Confessions: Xero Down Socks Review & Bootie Hack

During the 16/17 ski season I was researching down product design, mostly in order to design/create my own half bag and some other more "simple" products like down booties. Throughout my research on DIY forums I came across one company over and over which DIYers held at very high regard, PHD or Peter Hutchinson Designs. I contacted them about my half bag design and ended up purchasing several of their down products, including the Xero Down Socks.

After using the Xero Down Socks on a couple of overnight camping trips I knew they were warm, really warm but standing on snow wasn't, due to them being socks and not true booties. After trying a couple of different ideas I came up with a simple and cheap hack to get better preformance to my specific needs.

Simple Down Socks

Like much of the PHD product line many of the bells and whistles, which you find in most gear, are removed to save weight. My previous booties had lots of unnessaracy draw strings and heavy face fabric. With the Xero Down Socks you get really warm down socks at an extermely light weight. They have 100% wind-proof/water-resistant outer fabric, a tougher nylon underfoot fabric, elastic ankles and are filled with 900 European Goose down. They were more than half the weight of my previous pair of booties at 170g (mine came in at 180g) and compact down to about the size of 2 cans of Pepsi.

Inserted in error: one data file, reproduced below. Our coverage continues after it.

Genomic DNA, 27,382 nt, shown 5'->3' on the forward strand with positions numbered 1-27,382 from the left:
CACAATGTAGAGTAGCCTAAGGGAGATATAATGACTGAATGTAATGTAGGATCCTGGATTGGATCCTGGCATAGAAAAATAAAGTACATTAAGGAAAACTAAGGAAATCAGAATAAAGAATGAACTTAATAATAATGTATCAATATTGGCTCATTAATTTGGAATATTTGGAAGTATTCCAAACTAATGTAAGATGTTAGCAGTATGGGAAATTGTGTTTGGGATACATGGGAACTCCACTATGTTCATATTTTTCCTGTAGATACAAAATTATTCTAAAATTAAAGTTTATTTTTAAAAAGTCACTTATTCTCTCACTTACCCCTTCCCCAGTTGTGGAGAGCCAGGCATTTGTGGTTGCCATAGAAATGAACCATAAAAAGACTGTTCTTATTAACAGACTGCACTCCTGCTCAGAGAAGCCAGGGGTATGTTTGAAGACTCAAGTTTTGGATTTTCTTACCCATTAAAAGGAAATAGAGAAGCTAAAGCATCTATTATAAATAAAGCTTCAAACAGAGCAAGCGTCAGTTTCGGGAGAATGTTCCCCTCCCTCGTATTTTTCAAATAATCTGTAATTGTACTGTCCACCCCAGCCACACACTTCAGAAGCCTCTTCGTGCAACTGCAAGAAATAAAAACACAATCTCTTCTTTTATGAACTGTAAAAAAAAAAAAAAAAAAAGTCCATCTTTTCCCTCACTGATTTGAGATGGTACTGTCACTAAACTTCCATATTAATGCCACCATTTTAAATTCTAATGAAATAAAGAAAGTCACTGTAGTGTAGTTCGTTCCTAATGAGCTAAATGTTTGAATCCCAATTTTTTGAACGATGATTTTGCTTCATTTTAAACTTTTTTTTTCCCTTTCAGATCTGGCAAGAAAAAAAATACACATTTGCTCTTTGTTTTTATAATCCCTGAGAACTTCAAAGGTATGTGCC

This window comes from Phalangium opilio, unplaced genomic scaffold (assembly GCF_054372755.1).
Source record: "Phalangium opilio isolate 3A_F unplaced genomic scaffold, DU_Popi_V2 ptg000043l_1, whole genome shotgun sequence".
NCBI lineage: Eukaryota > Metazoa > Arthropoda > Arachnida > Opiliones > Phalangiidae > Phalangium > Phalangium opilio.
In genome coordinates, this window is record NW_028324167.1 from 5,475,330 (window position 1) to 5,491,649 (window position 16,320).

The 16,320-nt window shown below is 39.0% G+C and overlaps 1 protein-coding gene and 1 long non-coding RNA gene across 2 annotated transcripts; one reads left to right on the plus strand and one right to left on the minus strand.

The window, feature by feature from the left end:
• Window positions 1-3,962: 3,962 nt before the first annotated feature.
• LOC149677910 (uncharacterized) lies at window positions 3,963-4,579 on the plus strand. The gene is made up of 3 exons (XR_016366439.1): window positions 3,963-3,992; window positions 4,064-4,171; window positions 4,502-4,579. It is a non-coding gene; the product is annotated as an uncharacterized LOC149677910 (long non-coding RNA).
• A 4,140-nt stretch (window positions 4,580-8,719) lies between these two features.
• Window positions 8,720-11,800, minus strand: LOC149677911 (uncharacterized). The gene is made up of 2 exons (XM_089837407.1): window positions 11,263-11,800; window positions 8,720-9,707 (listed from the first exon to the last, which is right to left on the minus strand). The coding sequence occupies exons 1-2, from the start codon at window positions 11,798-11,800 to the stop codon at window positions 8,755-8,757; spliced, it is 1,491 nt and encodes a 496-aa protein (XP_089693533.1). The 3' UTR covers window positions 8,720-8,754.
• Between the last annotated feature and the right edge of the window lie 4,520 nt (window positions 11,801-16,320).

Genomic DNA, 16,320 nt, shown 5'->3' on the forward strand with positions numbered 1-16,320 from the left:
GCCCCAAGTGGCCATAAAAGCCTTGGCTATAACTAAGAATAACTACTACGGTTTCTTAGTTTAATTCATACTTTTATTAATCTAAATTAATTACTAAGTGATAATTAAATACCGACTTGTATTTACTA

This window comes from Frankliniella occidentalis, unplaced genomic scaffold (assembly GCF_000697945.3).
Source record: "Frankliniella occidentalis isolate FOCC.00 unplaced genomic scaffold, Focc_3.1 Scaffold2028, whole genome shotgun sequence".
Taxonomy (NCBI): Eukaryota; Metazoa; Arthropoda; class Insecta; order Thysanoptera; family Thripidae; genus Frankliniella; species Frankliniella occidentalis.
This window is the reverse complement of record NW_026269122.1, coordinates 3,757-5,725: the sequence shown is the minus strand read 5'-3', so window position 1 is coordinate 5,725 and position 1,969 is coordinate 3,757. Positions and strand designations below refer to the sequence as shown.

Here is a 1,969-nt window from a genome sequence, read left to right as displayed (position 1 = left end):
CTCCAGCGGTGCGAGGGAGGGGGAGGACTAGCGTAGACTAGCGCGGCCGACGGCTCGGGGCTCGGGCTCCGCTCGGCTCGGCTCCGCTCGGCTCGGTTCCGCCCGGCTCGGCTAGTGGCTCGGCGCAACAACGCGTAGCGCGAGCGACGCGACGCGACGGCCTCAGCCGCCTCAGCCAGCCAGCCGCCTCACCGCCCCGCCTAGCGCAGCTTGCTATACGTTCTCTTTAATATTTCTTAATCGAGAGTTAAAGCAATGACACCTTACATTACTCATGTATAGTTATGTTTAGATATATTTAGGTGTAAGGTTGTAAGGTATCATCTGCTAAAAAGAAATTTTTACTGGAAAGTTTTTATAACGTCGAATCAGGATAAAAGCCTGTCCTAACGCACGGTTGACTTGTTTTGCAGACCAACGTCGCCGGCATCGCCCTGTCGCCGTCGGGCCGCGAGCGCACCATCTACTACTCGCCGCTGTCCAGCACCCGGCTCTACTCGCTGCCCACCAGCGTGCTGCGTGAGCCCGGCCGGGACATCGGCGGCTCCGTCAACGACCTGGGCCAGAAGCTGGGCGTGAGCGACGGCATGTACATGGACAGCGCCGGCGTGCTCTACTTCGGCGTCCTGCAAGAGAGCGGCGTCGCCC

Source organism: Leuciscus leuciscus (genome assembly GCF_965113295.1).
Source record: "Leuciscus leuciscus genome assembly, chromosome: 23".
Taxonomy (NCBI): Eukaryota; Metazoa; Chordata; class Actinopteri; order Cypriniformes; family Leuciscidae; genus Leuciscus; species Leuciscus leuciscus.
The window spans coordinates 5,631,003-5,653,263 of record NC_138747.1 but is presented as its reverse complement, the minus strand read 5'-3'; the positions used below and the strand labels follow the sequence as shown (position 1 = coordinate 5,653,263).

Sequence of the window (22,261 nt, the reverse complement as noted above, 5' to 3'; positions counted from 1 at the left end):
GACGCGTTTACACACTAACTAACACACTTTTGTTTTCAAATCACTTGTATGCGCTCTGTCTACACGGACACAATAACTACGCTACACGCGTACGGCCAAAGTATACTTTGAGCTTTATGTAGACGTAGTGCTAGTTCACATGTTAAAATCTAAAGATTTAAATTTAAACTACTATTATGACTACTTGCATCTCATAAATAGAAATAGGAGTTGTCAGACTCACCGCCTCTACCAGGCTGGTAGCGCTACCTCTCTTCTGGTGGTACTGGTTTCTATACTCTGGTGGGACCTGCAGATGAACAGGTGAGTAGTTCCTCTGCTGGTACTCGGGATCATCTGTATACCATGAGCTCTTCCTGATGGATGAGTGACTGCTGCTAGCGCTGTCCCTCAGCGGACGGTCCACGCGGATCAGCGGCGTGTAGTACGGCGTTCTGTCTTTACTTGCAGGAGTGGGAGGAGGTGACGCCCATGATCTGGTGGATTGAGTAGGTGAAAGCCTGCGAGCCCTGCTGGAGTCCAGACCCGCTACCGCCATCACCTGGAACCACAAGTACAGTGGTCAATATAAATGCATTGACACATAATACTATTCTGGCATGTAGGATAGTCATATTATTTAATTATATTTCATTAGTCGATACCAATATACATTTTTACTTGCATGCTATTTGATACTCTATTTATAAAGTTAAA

Sock Use Warmth/Durability

Used purely as a sock they are insanely warm, afterall they are described as a "High-altitude expedition sock" by PHD. At -40C in my Xero Half Bag I was probably too warm, you'd need some seriously cold weather to feel cold wearing these to bed. These would make the perfect accessory for any sleep system; tempuraure drops below your sleep bags limit? Throw these on and you're not going to have to worry about frostbite. As far as durability goes, in the context of sock use, I think they should last a life time. The underfoot fabric is more than tough enough to deal with walking on snow and the upper fabric is thick enough to easily deal with many nights of rubbing against the inside of a sleeping bag.

Sock To Bootie Hack

The thing I didn't like about the Xero Down Sock was the fact it was a sock. I know, that sounds stupid but I had purchased them to replace my heavier booties so I had to figure out a way to make them work as such. The main problem with a sock is that the underfoot down packs out while standing on the snow and the bottoms of your feet get cold, whereas a bootie will have some kind of dense foam pad under the foot. I fixed this problem by creating a footbed out of 1cm thick closed-cell foam. My first tests were done by inserting the footbed into the bootie like a shoe footbed, this worked well for warmth but it moved around while I walked creating cold spots. The next step was to cut open the sock, remove most of the underfoot down and insert and seal the footbed in place. This worked well with the process being faster and easier than I had expected.